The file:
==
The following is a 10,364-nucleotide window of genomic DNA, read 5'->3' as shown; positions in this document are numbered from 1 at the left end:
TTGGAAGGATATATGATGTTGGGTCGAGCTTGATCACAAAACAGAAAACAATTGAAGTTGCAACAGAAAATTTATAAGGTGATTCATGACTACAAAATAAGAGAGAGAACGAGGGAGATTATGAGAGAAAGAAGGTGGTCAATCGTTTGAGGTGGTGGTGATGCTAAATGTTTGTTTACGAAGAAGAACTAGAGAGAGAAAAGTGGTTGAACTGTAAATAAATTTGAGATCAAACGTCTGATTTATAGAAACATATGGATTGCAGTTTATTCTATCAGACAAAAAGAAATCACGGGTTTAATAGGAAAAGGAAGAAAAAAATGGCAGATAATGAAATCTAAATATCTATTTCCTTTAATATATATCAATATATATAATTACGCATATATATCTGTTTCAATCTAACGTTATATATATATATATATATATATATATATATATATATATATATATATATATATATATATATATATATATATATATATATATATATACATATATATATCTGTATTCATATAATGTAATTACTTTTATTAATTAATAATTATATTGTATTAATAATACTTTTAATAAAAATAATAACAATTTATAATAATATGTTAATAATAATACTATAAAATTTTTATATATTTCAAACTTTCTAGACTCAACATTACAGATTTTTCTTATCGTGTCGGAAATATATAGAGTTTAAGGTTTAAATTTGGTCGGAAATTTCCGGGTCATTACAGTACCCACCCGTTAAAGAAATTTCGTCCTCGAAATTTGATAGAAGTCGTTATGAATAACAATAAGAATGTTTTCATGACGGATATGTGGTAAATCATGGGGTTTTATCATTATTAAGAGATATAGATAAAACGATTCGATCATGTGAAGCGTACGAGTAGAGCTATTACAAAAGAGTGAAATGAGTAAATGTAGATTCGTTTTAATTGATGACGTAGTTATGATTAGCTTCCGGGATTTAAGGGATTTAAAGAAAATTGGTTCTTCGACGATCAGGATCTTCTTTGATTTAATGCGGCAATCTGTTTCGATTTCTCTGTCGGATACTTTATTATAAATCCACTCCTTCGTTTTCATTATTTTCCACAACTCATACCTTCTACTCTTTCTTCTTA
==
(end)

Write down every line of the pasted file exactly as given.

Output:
The following is a 10,364-nucleotide window of genomic DNA, read 5'->3' as shown; positions in this document are numbered from 1 at the left end:
TTGGAAGGATATATGATGTTGGGTCGAGCTTGATCACAAAACAGAAAACAATTGAAGTTGCAACAGAAAATTTATAAGGTGATTCATGACTACAAAATAAGAGAGAGAACGAGGGAGATTATGAGAGAAAGAAGGTGGTCAATCGTTTGAGGTGGTGGTGATGCTAAATGTTTGTTTACGAAGAAGAACTAGAGAGAGAAAAGTGGTTGAACTGTAAATAAATTTGAGATCAAACGTCTGATTTATAGAAACATATGGATTGCAGTTTATTCTATCAGACAAAAAGAAATCACGGGTTTAATAGGAAAAGGAAGAAAAAAATGGCAGATAATGAAATCTAAATATCTATTTCCTTTAATATATATCAATATATATAATTACGCATATATATCTGTTTCAATCTAACGTTATATATATATATATATATATATATATATATATATATATATATATATATATATATATATATATATATATATATATATATATATATACATATATATATCTGTATTCATATAATGTAATTACTTTTATTAATTAATAATTATATTGTATTAATAATACTTTTAATAAAAATAATAACAATTTATAATAATATGTTAATAATAATACTATAAAATTTTTATATATTTCAAACTTTCTAGACTCAACATTACAGATTTTTCTTATCGTGTCGGAAATATATAGAGTTTAAGGTTTAAATTTGGTCGGAAATTTCCGGGTCATTACAGTACCCACCCGTTAAAGAAATTTCGTCCTCGAAATTTGATAGAAGTCGTTATGAATAACAATAAGAATGTTTTCATGACGGATATGTGGTAAATCATGGGGTTTTATCATTATTAAGAGATATAGATAAAACGATTCGATCATGTGAAGCGTACGAGTAGAGCTATTACAAAAGAGTGAAATGAGTAAATGTAGATTCGTTTTAATTGATGACGTAGTTATGATTAGCTTCCGGGATTTAAGGGATTTAAAGAAAATTGGTTCTTCGACGATCAGGATCTTCTTTGATTTAATGCGGCAATCTGTTTCGATTTCTCTGTCGGATACTTTATTATAAATCCACTCCTTCGTTTTCATTATTTTCCACAACTCATACCTTCTACTCTTTCTTCTTA